Young Bleed Breaks Down Preserved Song By Song [Part 1 of 2]

Oct 13 2011

The legendary Baton Rouge MC broke down his album Preserved track by track to give a better perspective on his Strange Lane debut. Here is Young Bleed’s breakdown of the first half of the album.

“Stamp On It”

Stamp on it is just putting my brand on the record. It’s more like a seal for selling something. It’s more or less saying “Put your name on your product and get your money.”

“Boot Up”

That’s a Louisiana chant–we say that back home “Boot up!” It means we’re getting ready to fight and tear some shit down or what have you. In those negative times and in those negative situations, you gotta put your game face on.

“It’s Nut’n”

It’s a comeback song. All the shit you went through that made you coming out in the end, you realize “I didn’t think I’d make it here but at the end of the day it’s nothing.” Everybody go through this, that, and the other. Basically coming up from an underdog coming up to the top–it’s nothing–nah-mean?

“Holla At Uh Dog”

It’s just like the 2Pac “Holler If Ya Hear Me”, it’s just like DMX’s “Get At Me Dog”. When you see me, holler at me! I’m out here, I’m working, let’s get connected and stay connected. Holla at yo boy, yah-mean?

“Hurt Nobody”

“Hurt Nobody” is one of those songs to where I’m speaking of coming up from a negative environment, but still I come in peace. Really, I ain’t no murderer. “Don’t start no shit and there won’t be no shit,” in simple terms. I don’t want to have to hurt nobody and hope anybody trying to hurt me.

“Husle’ Ball”

That’s a term I came up with combining the streets with the basketball and the football game, more or less. I have a cousin that was on his way to pros years ago but he had an accident and injured himself so he went around and played with the overseas teams in Europe. When he came back home he was a part of my label Trap Door Entertainment and my family. We started playing basketball and doing things together, so what we did was combine the streets with the sports, and saying we’re going to make a new game and call it “Hustle Ball”.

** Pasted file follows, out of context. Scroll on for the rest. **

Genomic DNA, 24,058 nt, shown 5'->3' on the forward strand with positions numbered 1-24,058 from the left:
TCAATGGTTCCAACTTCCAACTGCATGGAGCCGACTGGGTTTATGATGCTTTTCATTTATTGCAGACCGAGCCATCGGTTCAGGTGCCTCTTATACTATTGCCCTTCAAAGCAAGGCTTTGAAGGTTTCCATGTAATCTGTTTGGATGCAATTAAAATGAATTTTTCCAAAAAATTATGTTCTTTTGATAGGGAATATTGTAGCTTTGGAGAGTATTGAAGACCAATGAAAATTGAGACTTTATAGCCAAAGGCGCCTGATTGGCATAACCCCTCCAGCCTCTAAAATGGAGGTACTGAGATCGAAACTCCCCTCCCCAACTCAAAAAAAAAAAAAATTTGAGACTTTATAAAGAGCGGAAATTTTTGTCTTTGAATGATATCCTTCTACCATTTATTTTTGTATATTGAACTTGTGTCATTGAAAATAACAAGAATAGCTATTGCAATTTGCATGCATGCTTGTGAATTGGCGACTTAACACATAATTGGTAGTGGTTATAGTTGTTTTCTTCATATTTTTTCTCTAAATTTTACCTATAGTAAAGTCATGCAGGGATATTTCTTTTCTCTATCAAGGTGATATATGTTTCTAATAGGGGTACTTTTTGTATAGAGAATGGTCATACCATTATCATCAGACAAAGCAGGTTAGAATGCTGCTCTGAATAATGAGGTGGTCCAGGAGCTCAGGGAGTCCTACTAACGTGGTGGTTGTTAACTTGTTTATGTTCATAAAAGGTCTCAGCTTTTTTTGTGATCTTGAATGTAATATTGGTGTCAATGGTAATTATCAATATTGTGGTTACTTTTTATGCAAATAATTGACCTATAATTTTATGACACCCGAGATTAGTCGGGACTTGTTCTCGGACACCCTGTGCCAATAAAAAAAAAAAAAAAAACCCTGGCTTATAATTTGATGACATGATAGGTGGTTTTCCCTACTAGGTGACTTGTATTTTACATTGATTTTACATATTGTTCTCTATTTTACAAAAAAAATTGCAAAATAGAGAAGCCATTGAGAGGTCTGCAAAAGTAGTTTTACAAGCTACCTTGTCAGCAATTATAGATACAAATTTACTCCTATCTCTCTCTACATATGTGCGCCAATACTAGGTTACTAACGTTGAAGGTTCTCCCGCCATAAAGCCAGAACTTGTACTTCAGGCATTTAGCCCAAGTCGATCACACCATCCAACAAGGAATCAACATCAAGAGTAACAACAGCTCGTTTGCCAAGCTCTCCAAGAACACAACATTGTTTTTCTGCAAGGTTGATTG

“Wut’z Up”

That’s more or less a reality check. I’m here again, I’m back again, I was gone but “What’s up? Talkin’ that shit might get you fucked up!” It’s one of them kind of comeback tracks that’s explaining my legacy as far as being a Southwest rapper and my evolution. It’s really rerouting the game for me. Coming from South and back into the West, you’ll hear me mentioning some of the California incorporated with the Louisiana. It’s like that–reality check I’m back again.

“From Da City”

They normally call New Orleans the city as far as where I come from, Louisiana and Baton Rouge, New Orleans in particular. I’m really cornered in the aspect of what’s going on in Baton Rouge right now. For those that no, it’s a murder capital right now and things like that. What I’m trying to do is shed some light in one sense on that situation and more or less bring you into my world and describe the type of things that are taking place today. They’ve always taken place there and are still taking place to this day as far as the murders and all kinds of different things–drug dealing and killing all the way around. Basically that man, it’s like a “Welcome To Baton Rouge” song.

“Wall Uh Fame”

“Wall Uh Fame” is one of them songs to where I’m a street kid coming from the streets and into the fame. I recognize that there are a whole lot of pioneers before me. It’s been a lifelong dream for me to get into the game and make certain connects. A lot of old heads from blues, to R&B, and of course rap. Curtis Mayfield cleared a sample for me on my second album, My Own. I had the privilege of meeting Rick James and Roger Troutman–we were getting ready to do some things before he passed. That song in particular tapped into me. It made me think of Jam Master Jay and a lot of the legends of hip hop. A lot of my music favorites that done been here have passed away. In the wall of fame, you live this life until you die, like Cash Money says “We ballin til we fall.” All those guys I’ve looked up to, Bernie Mac, Isaac Hayes…people have just been dying and passing. That was culture shock for me coming from the street game and into the music world. It’s like salvation or revelation, like “I made it now.” But once you get here you could still lose your life just being from that street corner. So what I’m trying to do is grab the broken pieces of all the pioneers before me and put together and reconstruct this wall of fame. If you had a wall of gold plaques and platinum plaques and an earthquake hit your city and they all fall off the wall, it’s like coming home and seeing this wreckage. It’s more or less like the album cover Preserved here. That’s the exact idea of what I’m talking about. You see all the destruction of the music industry. What I’m trying to do is grab all the pieces and reconstruct and put it all back together again.

Click here to purchase Preserved.